We simulated browsing activities on other websites in separate tabs, as online services may track this browsing behavior . Users visited a search engine and looked for current events in local media. They followed some of the links in the search results and “read” the website’s content by scrolling and waiting.
These activities were conducted inside browsing sessions. Each session was initiated with an empty browser history including cookies and local cache. The cookies were retained inside each browsing session. Afterwards, the testing sequence of online services was shuffled to a random order. We did this to prevent that our user logs into online services at the same time throughout the study.
3.3 Implementation of RBA Inspection System
The implemented RBA inspection system is based on the browser Chromium 64.0.3253.3. For browsing automation, the library Puppeteer 0.13.0 is used. The obtained observations during the test phase are stored in a MongoDB log.
Chromium was operated in a custom headful mode (browser is launched with visible graphical user interface inside a virtual window session). We used the headful mode to avoid detection of our automated browsing. When Chromium is executed in headless mode, which is specifically designed for browsing automation, a number of differences in Chromium’s behavior allow websites to detect the automation mode . In fact, during pilot testing we experienced situations in which inspected online services treated a browser in headless mode differently.
Furthermore, we modified the Chromium source code to minimize possible detection of our automated RBA inspection system.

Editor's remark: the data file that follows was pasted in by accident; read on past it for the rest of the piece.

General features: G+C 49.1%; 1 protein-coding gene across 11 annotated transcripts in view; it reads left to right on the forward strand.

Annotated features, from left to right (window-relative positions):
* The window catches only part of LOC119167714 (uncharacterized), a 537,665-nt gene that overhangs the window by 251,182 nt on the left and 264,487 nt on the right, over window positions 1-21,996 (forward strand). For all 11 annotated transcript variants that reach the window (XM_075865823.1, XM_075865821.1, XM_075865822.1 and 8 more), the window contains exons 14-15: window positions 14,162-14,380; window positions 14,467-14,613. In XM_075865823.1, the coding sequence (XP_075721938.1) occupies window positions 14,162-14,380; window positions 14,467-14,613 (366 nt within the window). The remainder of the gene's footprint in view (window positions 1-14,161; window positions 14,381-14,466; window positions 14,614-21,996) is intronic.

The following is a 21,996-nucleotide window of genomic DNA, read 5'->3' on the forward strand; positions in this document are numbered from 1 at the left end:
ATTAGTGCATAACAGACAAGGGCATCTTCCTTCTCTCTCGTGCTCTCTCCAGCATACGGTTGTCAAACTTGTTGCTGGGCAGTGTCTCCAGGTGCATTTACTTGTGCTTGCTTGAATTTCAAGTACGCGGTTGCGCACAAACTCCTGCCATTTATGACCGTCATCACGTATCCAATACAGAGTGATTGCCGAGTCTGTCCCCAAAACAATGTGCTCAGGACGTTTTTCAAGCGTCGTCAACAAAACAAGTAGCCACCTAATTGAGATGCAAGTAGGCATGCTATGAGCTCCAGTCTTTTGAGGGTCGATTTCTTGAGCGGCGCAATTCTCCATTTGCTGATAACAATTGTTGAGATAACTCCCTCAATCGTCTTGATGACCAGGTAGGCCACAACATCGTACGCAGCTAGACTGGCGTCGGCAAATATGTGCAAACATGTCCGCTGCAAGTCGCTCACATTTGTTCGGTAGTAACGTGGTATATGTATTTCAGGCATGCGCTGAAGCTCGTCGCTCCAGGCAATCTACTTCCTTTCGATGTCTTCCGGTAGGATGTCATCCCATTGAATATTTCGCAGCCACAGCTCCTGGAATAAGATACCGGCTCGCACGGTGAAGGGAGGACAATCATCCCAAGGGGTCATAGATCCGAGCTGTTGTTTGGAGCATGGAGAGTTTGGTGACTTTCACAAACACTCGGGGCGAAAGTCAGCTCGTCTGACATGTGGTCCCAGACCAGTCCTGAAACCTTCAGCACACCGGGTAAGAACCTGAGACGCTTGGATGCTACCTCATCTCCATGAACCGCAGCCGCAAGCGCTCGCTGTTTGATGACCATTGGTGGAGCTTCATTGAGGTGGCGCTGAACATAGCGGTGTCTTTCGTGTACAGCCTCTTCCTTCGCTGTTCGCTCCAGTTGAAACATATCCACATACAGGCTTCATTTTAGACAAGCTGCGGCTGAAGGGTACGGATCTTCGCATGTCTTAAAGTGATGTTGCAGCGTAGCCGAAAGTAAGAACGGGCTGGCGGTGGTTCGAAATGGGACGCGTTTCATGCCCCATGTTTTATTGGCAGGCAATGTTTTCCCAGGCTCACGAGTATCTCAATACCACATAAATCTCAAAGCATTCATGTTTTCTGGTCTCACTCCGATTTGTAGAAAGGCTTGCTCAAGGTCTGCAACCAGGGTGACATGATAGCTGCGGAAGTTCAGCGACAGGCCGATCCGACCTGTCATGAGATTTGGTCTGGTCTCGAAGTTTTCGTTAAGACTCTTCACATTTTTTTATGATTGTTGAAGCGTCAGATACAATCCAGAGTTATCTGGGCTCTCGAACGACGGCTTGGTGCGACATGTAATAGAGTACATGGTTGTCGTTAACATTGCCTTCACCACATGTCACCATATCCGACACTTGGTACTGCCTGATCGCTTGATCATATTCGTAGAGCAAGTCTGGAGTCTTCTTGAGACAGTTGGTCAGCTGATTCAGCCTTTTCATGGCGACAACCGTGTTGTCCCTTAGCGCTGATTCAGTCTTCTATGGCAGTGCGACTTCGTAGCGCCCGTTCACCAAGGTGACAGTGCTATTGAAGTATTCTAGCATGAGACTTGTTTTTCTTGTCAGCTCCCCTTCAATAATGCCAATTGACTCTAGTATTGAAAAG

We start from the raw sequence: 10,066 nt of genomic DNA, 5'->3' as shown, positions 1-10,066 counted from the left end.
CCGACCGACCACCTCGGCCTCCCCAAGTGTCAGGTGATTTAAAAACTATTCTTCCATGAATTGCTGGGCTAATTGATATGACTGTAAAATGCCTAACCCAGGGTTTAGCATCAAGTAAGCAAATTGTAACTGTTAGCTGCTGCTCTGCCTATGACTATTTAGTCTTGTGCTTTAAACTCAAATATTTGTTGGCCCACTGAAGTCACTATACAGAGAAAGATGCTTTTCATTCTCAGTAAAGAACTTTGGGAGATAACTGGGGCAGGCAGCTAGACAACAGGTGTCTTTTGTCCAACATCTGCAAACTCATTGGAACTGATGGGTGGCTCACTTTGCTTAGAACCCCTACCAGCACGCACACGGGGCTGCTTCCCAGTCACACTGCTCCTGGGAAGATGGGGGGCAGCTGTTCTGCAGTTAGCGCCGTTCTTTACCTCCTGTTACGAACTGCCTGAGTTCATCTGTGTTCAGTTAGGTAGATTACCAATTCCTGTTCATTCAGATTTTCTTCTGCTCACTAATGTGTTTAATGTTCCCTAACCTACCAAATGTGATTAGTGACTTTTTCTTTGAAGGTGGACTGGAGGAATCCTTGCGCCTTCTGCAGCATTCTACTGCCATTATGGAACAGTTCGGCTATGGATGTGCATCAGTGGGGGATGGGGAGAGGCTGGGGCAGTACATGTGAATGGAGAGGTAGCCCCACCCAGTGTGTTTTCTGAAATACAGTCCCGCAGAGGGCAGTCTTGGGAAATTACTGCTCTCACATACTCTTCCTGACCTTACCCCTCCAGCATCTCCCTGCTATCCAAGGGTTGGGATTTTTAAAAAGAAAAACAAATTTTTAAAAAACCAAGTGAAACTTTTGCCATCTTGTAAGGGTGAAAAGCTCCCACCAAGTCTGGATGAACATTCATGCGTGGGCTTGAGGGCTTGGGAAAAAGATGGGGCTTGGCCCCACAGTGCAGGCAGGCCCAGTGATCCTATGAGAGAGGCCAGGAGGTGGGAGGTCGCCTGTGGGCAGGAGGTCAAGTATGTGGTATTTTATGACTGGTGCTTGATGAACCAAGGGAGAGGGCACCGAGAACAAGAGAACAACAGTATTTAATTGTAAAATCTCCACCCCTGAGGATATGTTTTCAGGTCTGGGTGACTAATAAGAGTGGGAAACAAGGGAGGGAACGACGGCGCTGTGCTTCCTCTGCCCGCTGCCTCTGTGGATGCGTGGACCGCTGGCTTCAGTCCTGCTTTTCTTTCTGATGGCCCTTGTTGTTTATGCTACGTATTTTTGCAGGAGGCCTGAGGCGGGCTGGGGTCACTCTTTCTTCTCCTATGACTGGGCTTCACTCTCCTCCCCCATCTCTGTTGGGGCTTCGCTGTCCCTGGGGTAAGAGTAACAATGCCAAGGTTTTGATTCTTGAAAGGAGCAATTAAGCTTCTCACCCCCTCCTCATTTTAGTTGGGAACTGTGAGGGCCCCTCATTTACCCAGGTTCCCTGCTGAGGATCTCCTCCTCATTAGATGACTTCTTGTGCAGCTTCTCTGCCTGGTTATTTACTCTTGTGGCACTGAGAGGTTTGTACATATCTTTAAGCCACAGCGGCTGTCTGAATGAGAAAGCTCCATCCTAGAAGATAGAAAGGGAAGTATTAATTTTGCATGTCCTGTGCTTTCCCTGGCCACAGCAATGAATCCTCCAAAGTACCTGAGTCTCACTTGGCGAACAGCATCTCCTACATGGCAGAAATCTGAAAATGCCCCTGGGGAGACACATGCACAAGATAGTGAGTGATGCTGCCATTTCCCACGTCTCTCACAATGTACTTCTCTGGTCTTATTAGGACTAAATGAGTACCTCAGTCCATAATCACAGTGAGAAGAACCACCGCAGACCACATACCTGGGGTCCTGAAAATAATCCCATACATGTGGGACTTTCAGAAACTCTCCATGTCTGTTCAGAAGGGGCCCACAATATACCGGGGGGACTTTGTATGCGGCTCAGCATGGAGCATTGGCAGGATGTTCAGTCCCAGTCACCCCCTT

We implemented the user automation framework using Puppeteer, a library to control Chromium. We found that several of the provided automation functions can be detected by online services. The constant delay in the standard Puppeteer key typing function is used to detect automated input. We therefore modified and enhanced several Puppeteer library functions to mimic human behavior more closely: (i) We added randomized delays between pressing and releasing key buttons as well as consecutive button presses. (ii) We adjusted the default mouse input behavior of clicking on the exact center of a specified element by selecting a random click point in the center quarter of the element. Moreover, the default time between pressing and releasing the mouse button of zero was replaced with a more realistic randomized click time. (iii) We implemented a scrolling function to imitate human-like reading of website contents.
We integrated external services providing CAPTCHA solving capabilities in order to allow our RBA inspection system to operate fully automated.
3.4 Inspection of RBA Features
|(except )||info |
|IP address||[11, 12, 8, 2, 16, 26]||High|
|User agent string||[11, 16, 25]||High*|